[ Comments on “A Blueprint for a Safer Planet” by Nicholas Stern ]
So, I might be promoting sales of Nicholas Stern’s book with this post, but actually I think we should all read this book, just to be conscious of how Neoliberal Economics hasn’t evolved to encompass reality, even if it thinks it has.
There are many statements, assertions and hopes about the progress and possibilities of technology in Nicholas Stern’s book “A Blueprint for a Safer Planet : How to Manage Climate Change and Create a New Era of Progress and Prosperity”.
In the league table of narratives, some of his texts are as worthy as a comforting bedtime story for a child. I think I should draw out some of the real problems in his soothing optimism, to show his promised land might be forever over the mountains.
I’ve read the whole book once to try and get the flavour. It was dry enough to send me off to sleep on several occasions. Now I have started to go back through it with a fine comb and red pencil. I haven’t finished this job (for instance, I fell asleep reading it on the train yesterday), but I have identified several key threads, particularly in relation to technology, that need challenging.
I will start first with the myth of ever-increasing efficiency in any given technology :-
“If we start now and plan carefully, the costs of achieving low-carbon growth will be modest relative to the risks avoided. And we shall discover many new opportunities along the way that are likely to make costs much lower than we might now anticipate.”
“The hurdle there is not locating resources – often we know they are there – but inventing cost-effective and environmentally responsible ways to extract them.”
“Among emissions associated with energy, reductions through efficiency will be of substantial importance right across the board. There is great scope in most sectors in most countries. And progress can be made quickly.”
“Technical progress in the storage of electricity through different forms of battery is likely to be swift…”
“In the longer term, alternative [aviation] fuels with a strong power-to-weight ratio will be essential. This is a crucial research challenge, and at the moment biofuels seem the most promising contender.”
“Emissions from cars can be reduced rapidly through the design of engines and control systems…”
“…invest strongly in new technologies…These include still further improvements in solar power, better batteries, enhanced photosynthesis, new generations of biofuels, nuclear fusion and so on. The possibilities are both exciting and enormous.”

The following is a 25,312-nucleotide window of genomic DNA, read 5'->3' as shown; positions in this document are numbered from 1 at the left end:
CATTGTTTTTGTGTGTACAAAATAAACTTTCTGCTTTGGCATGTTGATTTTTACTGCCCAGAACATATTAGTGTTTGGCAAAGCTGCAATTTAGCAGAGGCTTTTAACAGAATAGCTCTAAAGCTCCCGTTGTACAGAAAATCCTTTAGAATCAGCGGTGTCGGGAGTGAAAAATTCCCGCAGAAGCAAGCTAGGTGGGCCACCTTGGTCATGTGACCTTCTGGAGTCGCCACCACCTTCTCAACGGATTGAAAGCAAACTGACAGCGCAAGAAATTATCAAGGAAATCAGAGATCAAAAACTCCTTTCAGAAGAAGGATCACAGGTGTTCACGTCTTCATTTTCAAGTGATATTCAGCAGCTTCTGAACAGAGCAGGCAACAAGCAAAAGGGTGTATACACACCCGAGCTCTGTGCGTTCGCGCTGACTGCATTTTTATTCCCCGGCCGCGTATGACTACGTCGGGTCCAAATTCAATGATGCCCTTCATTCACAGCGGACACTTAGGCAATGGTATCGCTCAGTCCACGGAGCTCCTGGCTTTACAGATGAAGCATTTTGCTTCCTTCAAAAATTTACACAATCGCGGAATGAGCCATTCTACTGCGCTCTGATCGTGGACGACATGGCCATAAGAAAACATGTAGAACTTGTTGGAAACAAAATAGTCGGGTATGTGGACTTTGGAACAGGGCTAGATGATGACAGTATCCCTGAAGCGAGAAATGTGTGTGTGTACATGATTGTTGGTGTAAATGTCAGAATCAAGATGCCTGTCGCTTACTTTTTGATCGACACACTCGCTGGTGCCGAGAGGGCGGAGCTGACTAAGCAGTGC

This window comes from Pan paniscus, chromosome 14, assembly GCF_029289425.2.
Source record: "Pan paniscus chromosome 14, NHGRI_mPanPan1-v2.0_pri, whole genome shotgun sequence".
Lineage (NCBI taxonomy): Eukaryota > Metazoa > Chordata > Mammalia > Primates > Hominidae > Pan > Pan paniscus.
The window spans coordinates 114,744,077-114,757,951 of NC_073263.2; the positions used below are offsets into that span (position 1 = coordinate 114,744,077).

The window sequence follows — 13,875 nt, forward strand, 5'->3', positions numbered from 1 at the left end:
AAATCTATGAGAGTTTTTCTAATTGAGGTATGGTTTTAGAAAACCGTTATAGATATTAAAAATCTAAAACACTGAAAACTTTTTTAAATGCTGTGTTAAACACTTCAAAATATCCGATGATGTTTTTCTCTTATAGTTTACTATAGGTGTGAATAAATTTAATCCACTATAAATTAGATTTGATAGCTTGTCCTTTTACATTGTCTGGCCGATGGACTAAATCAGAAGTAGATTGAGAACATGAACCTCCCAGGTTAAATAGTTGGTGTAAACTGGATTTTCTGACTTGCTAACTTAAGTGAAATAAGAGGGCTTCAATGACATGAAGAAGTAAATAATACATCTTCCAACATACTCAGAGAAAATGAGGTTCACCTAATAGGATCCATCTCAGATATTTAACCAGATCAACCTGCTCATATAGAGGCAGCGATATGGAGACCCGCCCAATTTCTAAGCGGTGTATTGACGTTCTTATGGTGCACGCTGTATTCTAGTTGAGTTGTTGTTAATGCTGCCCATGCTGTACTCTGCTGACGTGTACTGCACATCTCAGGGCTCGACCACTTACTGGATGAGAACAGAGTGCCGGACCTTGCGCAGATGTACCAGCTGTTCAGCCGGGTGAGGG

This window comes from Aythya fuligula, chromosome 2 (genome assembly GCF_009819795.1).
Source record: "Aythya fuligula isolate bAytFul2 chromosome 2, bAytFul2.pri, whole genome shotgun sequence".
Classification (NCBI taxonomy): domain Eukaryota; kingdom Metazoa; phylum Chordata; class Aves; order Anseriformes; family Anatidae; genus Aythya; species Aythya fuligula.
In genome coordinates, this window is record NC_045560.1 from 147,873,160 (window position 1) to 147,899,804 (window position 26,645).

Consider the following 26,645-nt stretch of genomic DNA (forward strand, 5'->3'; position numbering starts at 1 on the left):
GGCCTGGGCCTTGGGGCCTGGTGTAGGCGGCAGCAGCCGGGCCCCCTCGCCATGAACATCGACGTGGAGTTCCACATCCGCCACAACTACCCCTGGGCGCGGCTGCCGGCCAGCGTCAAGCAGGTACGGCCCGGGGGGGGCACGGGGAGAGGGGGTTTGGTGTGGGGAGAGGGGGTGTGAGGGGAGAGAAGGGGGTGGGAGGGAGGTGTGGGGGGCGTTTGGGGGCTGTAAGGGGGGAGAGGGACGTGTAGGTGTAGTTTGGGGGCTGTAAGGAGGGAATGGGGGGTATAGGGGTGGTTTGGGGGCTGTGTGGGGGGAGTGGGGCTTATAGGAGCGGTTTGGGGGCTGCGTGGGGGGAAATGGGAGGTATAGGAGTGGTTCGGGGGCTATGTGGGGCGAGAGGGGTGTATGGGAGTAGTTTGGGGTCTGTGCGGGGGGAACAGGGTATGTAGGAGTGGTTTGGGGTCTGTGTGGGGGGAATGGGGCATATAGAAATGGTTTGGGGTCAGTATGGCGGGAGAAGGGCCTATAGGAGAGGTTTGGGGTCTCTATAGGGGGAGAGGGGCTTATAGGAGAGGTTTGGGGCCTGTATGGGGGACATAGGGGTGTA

“The changes in technologies required to get to a low-carbon world are likely to usher in a new burst of innovation, creativity and investment.”
“[a low carbon world] This is a very attractive world and it is not fanciful. It can be built using policies and technologies we broadly understand and can develop and implement. It is a world where we can realise our ambitions for growth, development and poverty reduction across all nations…And previous examples of rapid change in investment and technologies show that we can achieve, in the timescale that is necessary, the deep cuts in emissions necessary for a safer planet.”
“by the time we get to 2050, there may have been – indeed there will be, if we invest in it – substantial technical progress which will shift these curves down.”
“technical progress is likely to be very rapid.”
“[costs] could decrease if technological progress is faster than the fairly modest assumption built into the calculations.”
Now, most students of the broad discipline of Engineering are aware of what is known as the S-Curve of Improvement in Efficiency.
For each technological implementation, there is an intial period of slow progress in performance, followed by a more steeply rising increase in performance over time, followed by a tailing off of the performance increases.
The steep section of improvement is the period where major drawbacks with the technology are addressed, leading to rapid improvements.
Let us take a simple example that most people can relate to. The rollout of bicycles into the city environment started haltingly. But as soon as the need for cycle lanes and signage was agreed, things started to improve rapidly. These days, most European cities have bicycle provision on roads.